Phenotypic analysis of virulence traits in T. gondii. (A) Migration under soft agarose (17) for the parental strains and the progeny in rank order. (B) Transmigration across MDCK monolayers in vitro (17). (C) Cumulative percent mortality in CD1 mice (17). Black boxes, 100% mortality. Serology responses (17) in surviving mice: negative, red; weak positive, yellow; and strong positive, green. See fig. S1 and table S1.

Acute mortality (MOR) of the progeny was tested in outbred CD1 mice challenged with different doses of parasites by intraperitoneal (i.p.) inoculation (17). Although the type III parental strain demonstrated very low cumulative mortality [defined as the number of deaths per number of animals infected (17)], type I was uniformly lethal, even at low inocula (Fig. 1C and table S1). Consistent with a multigenic trait, mortality caused by the progeny clones ranged from low levels to 100% (Fig. 1C and table S1). Animals that survived challenge were subsequently tested for serological responses to parasite antigens by Western blot (14, 17). Serum responses (SER) fell into three distinct categories: negative (not infected), weak positive, and strong positive (Fig. 1C and fig. S1). Intracellular growth (GRO) rates for individual progeny (17) were correlated with virulence (table S1), which is consistent with previous observations of the parental lines (20).

Genomewide scans were used to locate QTLs in the parasite genome that control these quantitative traits (17). Remarkably, a single strong primary association was detected for each of the MIG, TM, MOR, and SER phenotypes, which were clustered at the same region of parasite chromosome VIIa (chr VIIa) (P < 0.001) (Fig. 2A). A major component of GRO also mapped to the same segment of chr VIIa, although with lesser statistical significance (Fig. 2A). Secondary associations for MOR and SER were also noted on chr Ia, and for GRO on chr XI and XII (Fig. 2A) (17). Analyses of two-locus interactions for SER and MOR showed a significant interaction only for the QTLs on VIIa and Ia (Fig. 2A). When we controlled for the major QTL for MOR/SER statistically (17), secondary scans did not reveal any other major peaks contributing to these phenotypes. The extremely strong support for the highly clustered QTLs on chr VIIa indicates that a few closely linked genes determine virulence.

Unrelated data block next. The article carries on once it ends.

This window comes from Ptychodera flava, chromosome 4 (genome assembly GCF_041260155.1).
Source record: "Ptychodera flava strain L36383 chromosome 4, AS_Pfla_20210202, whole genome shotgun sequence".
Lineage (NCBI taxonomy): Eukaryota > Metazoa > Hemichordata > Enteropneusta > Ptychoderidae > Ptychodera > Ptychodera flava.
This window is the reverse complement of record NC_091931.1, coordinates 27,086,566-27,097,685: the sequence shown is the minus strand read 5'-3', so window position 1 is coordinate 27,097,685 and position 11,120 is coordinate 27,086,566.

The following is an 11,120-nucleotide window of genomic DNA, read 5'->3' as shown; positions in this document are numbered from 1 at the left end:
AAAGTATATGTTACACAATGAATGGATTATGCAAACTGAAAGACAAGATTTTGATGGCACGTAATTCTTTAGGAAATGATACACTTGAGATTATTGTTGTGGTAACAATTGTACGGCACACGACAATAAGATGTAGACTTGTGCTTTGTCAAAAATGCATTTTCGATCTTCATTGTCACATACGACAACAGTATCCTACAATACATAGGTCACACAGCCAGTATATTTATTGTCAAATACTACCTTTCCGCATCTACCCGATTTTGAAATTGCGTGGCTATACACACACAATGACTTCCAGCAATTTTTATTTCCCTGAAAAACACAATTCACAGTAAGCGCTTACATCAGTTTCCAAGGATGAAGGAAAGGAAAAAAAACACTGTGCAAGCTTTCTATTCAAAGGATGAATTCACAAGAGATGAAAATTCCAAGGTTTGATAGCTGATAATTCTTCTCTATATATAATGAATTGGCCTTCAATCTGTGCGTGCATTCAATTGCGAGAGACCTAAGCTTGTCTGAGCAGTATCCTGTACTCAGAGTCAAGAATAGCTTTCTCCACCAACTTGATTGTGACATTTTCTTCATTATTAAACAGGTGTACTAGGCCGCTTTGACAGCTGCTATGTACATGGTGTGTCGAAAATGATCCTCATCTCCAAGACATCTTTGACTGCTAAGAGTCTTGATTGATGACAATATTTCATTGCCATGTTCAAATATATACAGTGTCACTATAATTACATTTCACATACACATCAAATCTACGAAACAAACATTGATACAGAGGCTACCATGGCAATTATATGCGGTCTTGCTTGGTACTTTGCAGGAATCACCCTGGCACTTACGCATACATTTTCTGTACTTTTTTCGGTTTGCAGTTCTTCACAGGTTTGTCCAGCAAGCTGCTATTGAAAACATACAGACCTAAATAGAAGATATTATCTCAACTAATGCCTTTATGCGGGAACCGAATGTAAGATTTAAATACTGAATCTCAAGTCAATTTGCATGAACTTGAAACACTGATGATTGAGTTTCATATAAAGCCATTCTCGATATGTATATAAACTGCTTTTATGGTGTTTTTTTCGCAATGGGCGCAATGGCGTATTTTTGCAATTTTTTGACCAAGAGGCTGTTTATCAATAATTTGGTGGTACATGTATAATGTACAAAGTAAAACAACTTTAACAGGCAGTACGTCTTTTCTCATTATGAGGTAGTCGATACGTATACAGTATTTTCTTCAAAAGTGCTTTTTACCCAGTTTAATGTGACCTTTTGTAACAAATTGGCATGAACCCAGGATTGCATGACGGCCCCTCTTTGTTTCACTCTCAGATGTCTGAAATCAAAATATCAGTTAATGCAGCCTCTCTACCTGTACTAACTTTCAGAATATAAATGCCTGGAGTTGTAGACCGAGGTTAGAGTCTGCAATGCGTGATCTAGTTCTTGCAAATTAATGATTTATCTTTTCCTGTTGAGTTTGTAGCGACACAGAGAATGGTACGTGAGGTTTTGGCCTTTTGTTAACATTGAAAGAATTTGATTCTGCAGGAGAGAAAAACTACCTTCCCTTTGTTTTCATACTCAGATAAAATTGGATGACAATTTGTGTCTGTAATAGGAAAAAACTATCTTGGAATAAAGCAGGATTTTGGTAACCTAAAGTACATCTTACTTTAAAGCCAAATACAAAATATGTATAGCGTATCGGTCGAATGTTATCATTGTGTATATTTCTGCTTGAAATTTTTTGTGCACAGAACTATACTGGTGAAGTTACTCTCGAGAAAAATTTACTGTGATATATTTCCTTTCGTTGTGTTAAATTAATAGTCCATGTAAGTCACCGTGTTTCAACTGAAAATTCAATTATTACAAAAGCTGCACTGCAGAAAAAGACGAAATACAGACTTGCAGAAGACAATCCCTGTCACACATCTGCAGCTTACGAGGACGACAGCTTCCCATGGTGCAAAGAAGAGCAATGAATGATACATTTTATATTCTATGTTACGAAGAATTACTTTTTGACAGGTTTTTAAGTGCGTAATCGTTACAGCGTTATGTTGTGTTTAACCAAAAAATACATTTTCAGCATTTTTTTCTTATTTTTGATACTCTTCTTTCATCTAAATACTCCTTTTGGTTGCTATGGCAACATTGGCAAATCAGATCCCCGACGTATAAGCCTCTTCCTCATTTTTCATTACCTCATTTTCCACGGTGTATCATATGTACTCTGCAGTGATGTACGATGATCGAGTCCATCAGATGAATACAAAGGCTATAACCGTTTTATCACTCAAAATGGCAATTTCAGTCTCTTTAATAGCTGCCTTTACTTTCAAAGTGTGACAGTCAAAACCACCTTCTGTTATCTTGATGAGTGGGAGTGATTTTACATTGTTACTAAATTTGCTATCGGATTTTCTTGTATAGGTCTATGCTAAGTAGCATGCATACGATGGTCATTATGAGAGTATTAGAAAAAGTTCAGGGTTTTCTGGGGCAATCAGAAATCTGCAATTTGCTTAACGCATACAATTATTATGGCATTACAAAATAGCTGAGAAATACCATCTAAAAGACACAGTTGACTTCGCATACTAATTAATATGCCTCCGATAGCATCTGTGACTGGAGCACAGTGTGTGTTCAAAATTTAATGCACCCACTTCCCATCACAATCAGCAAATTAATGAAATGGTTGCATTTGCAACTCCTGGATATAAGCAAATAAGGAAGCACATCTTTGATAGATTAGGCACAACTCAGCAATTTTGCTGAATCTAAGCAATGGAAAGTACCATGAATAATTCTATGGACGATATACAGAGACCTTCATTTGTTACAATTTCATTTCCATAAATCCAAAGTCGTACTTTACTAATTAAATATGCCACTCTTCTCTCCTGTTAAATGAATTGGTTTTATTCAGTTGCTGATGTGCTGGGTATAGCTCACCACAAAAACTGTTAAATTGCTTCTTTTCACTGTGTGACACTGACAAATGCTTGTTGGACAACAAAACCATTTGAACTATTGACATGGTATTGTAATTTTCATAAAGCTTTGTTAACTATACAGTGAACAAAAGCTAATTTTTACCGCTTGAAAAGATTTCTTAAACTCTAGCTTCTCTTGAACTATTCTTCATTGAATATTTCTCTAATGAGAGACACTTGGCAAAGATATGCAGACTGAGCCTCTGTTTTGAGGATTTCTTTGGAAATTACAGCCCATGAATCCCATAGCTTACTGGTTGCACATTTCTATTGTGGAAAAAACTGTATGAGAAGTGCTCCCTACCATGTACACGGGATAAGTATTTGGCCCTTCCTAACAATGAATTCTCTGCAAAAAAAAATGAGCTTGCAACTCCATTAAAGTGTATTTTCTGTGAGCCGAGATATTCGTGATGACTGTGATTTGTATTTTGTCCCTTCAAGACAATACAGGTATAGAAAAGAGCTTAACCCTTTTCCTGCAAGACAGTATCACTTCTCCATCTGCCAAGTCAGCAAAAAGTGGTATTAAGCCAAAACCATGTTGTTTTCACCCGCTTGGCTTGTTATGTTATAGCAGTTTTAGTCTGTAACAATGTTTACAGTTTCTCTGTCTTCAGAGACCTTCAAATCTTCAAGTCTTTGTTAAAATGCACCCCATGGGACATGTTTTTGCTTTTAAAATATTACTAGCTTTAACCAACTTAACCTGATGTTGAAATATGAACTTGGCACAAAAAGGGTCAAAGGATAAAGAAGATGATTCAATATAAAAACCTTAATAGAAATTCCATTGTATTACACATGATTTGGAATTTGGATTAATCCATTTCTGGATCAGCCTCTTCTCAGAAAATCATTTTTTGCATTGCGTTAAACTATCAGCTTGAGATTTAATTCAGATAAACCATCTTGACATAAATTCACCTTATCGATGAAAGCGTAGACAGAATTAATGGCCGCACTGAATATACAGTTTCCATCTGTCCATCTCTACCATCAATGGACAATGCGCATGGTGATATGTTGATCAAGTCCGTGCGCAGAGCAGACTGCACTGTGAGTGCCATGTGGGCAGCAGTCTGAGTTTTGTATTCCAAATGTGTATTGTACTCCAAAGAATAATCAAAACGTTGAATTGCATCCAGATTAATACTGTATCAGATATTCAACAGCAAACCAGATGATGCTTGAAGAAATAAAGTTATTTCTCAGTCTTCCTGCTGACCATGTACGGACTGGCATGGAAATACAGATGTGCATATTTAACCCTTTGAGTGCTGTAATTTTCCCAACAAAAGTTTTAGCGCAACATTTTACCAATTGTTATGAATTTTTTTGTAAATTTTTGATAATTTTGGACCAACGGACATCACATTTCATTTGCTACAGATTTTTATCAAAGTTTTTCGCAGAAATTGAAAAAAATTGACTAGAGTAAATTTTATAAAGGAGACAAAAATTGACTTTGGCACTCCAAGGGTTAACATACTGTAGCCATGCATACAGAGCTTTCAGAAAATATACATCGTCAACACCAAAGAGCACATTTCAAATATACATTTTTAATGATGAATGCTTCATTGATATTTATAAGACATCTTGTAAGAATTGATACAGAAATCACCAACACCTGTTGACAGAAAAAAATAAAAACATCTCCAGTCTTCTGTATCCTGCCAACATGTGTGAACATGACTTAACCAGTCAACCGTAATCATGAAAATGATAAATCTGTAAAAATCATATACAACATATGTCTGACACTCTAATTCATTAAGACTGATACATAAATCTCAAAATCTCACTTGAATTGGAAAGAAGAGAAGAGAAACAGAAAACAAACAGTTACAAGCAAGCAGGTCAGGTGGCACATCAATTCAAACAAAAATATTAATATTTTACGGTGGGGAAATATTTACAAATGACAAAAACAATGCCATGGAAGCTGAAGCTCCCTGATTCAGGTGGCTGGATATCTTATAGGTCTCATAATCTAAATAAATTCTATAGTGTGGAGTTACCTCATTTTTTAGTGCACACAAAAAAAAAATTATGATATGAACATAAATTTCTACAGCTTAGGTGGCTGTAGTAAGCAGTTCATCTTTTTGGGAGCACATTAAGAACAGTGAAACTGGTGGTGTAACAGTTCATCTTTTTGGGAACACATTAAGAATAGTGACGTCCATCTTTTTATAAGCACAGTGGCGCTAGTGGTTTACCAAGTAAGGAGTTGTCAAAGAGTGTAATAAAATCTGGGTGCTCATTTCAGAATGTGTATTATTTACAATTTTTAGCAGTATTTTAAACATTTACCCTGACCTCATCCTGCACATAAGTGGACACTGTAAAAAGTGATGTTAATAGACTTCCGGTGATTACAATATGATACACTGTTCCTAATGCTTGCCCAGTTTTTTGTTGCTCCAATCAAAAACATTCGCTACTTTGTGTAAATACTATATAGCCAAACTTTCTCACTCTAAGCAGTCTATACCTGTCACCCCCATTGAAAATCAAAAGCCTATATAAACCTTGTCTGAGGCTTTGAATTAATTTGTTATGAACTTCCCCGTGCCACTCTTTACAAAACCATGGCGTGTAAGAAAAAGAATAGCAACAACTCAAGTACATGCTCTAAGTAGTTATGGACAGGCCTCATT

Fig. 2.

Genomewide QTL scans for virulence phenotypes. (A) Migration, transmigration, mortality, and serum response mapped to chr VIIa. Growth mapped to chr VIIa and chr XI; the chr XII peak is attributable to effects of drug-resistance mutations (17). Markers are equally spaced, except chr VIIa, which is plotted by physical scale. Chromosome names listed at the top. Dotted lines indicate significance levels; red lines, log likelihood plots; blue lines, 95% confidence intervals (17). (B) Fine mapping of QTLs on chr VIIa and positioning on the genome scaffolds. Mortality (MOR) and serum response (SER) showed an overlapping peak at CS3 to ST3921. MIG and TM mapped to a broad region with a peak at ST4000 to ST1170. Markers (black bars) are listed below the sequenced genome scaffolds (gray rectangles with TGG scaffold numbers) and their corresponding positions are shown in centimorgans on the x axis.

Fine mapping of the QTLs on chr VIIa was aided by isolation of additional recombinant progeny (17). The primary MOR/SER QTL mapped to a region spanning the CS3 to ST3921 markers with a peak at marker ST3921 (Fig. 2B and table S2). MIG and TM mapped to a broad region of chr VIIa between genetic markers CS12 and CS11 (Fig. 2B), with a peak at markers ST4000 and ST1107 that lie within 28 kilobases (kb) of each other (table S2). Smaller secondary peaks were also observed for MIG and TM, and these partially overlapped with the major SER/MOR QTL (Fig. 2B). These findings indicate that a broad QTL on chr VIIa contributes to MIG/TM, and a second sharper QTL controls MOR/SER (Fig. 2B).